Providence Resources is facing mounting pressure to sell a stake in its key oil discovery and extend a crucial debt facility after it was ordered to pay offshore drilling company Transocean over $7 million (€6.2 million) in a ruling by London's Court of Appeal yesterday.
The Irish oil and gas explorer, led by Tony O'Reilly jnr, said it was in discussions with its main creditor, known to be Melody Capital, to ensure it could satisfy its financial obligation.
While Providence said in December that New York-based Melody agreed in principle to extend a €15.6 million facility, due next month, by two years if needed, this remained subject to final negotiations on terms.
"Providence has operating costs of €4 million every six months and is currently generating no revenue and, by our estimates, only has approximately €8 million of cash on the balance sheet,'' said Darren McKinley, an analyst with Merrion Capital.
“They are now faced with a significant liquidity issue as a result of [the] ruling.”
Providence, whose shares were suspended in Dublin and London yesterday, needs to agree “imminently” to sell a stake in its Barryroe oil field off the Cork coast, Mr McKinley said.
Swiss-based Transocean, which provided Providence with a drilling unit for Barryroe, had appealed against a previous ruling by the Commercial Court, which found it to be in breach of its contract with Providence.
Its appeal centred on whether Providence was entitled to set off certain spread costs against Transocean’s original $19 million claim.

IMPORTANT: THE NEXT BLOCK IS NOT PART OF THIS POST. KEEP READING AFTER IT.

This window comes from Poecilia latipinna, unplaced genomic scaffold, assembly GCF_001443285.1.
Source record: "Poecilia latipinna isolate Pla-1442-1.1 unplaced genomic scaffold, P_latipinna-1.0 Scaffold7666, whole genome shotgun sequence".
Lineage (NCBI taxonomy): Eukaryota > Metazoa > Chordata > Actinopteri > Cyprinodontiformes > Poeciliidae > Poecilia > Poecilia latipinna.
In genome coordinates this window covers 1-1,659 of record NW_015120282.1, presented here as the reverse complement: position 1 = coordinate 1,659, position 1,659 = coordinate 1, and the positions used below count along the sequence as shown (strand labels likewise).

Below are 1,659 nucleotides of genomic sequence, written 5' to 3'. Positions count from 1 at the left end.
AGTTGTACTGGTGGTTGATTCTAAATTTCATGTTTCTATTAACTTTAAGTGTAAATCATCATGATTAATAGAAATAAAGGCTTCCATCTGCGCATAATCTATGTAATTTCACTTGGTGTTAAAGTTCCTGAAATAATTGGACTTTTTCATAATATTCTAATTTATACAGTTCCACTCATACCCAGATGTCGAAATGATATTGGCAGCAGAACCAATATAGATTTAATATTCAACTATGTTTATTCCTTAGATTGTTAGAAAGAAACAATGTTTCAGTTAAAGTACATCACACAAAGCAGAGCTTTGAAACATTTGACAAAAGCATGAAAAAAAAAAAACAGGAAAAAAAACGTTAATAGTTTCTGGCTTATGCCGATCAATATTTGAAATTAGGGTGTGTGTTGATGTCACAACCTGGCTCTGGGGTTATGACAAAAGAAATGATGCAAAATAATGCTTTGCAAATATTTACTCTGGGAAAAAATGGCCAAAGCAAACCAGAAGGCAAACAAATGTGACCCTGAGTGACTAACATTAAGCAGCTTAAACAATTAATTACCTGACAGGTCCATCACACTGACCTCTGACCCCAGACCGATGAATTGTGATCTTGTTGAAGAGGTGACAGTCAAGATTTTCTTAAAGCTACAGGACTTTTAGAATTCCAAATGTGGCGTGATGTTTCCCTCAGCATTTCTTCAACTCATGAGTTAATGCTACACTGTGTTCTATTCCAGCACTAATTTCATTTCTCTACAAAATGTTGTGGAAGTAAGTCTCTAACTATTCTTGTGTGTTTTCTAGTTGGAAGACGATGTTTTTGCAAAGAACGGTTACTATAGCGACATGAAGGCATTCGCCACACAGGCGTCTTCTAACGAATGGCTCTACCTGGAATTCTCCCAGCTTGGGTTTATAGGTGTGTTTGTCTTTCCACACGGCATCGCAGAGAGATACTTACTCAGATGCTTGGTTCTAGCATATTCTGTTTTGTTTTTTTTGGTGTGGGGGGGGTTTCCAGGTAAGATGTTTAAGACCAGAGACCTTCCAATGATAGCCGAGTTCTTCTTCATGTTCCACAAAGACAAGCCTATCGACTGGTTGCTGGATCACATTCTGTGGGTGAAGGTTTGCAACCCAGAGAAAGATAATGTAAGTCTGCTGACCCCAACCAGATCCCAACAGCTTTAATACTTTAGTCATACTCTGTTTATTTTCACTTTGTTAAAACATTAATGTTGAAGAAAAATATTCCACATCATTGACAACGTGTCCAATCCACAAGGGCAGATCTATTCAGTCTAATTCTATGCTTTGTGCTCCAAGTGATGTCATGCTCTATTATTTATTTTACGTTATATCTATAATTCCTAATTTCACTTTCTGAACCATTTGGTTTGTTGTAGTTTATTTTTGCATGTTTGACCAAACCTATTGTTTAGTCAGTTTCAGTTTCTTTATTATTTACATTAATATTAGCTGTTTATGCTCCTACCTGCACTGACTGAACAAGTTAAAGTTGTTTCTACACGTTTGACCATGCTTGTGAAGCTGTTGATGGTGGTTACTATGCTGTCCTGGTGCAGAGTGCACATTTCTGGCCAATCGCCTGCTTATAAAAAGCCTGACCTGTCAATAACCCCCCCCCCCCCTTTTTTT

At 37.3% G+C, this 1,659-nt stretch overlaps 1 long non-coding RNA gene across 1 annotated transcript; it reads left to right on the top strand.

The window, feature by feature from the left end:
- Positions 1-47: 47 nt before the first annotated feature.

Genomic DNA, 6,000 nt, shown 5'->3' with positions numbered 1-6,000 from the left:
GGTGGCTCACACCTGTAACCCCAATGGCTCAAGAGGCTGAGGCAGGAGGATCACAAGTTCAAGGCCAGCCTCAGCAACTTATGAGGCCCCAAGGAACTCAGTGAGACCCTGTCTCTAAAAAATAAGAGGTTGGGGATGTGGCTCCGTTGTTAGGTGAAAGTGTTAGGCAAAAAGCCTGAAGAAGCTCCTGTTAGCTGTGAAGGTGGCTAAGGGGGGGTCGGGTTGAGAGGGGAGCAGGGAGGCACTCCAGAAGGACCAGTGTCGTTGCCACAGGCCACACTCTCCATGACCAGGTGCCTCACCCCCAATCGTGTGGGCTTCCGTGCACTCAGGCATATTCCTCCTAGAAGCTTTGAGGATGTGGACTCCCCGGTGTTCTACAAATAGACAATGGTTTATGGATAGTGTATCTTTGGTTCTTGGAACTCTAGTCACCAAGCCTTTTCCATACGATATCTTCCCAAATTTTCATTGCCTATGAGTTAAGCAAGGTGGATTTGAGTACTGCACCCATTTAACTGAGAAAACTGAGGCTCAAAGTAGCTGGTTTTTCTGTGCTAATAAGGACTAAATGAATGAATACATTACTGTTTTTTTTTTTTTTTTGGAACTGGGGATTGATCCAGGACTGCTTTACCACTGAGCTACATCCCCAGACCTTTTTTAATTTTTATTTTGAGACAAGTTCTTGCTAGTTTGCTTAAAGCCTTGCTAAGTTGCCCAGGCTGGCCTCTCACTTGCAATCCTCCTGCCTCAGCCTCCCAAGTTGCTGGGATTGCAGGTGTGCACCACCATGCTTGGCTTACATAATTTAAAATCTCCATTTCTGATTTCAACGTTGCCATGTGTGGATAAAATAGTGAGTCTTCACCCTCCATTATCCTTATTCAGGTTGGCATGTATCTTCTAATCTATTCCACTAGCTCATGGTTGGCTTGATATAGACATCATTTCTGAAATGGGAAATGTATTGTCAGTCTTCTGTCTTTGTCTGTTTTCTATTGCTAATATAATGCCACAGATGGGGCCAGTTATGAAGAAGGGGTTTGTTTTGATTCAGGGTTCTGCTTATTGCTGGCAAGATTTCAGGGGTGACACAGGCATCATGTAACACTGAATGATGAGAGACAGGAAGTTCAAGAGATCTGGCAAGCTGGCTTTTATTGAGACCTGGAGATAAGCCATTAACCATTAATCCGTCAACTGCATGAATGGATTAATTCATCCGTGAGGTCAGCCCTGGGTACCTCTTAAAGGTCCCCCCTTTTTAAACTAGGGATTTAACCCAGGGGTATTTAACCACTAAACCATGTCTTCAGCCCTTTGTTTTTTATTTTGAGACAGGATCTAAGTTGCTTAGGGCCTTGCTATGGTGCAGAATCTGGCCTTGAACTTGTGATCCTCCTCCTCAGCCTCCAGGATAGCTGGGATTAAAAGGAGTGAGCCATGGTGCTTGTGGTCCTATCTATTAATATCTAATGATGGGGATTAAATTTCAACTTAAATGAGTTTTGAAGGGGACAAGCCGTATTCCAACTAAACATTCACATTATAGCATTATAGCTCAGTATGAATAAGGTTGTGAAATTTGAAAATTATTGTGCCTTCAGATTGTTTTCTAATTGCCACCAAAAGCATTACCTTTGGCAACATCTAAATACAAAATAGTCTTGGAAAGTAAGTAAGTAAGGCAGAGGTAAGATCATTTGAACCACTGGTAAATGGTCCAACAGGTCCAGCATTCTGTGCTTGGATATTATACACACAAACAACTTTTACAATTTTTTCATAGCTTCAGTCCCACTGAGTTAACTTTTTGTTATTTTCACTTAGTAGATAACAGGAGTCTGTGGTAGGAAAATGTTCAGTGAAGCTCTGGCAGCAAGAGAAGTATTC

Yesterday the UK court of appeal granted Transocean’s appeal while upholding all other aspects of the original ruling.
In a statement following the judgment, Providence said it estimated the financial implications of the ruling would result in the payment of $7 million, excluding interest and costs, to Transocean.
It us understood that 20 per cent of the amount would be borne by Lansdowne Oil & Gas, a minority shareholder in the Barryroe project.
Providence said legal teams were in the process of agreeing the final amount payable to Transocean.
It also requested its shares remain suspended pending further clarification.
The company said it was in discussions with its financial advisers and debt provider “with the objective of ensuring that it had appropriate financial resources to satisfy its obligations to Transocean”.
It also noted that no provision for the appeal had been recorded in its recent set of financial accounts, which covered the 2014 financial year.
“Providence will now make a provision for its net amount in its financial accounts for the year ending December 31st, 2015”, it added.
While an institutional shareholder in Providence, who decline to be named, said the market had been caught off-guard by the announcement, the company did highlight the potential liability in a note in its 2014 accounts.
“I think a lot of investors are extremely frustrated, but most of us missed the note,” said the investor, who is among Providence’s top 20 shareholders. While there’s no doubt that Providence potentially has a very valuable asset and licences, it is under pressure to do a deal.”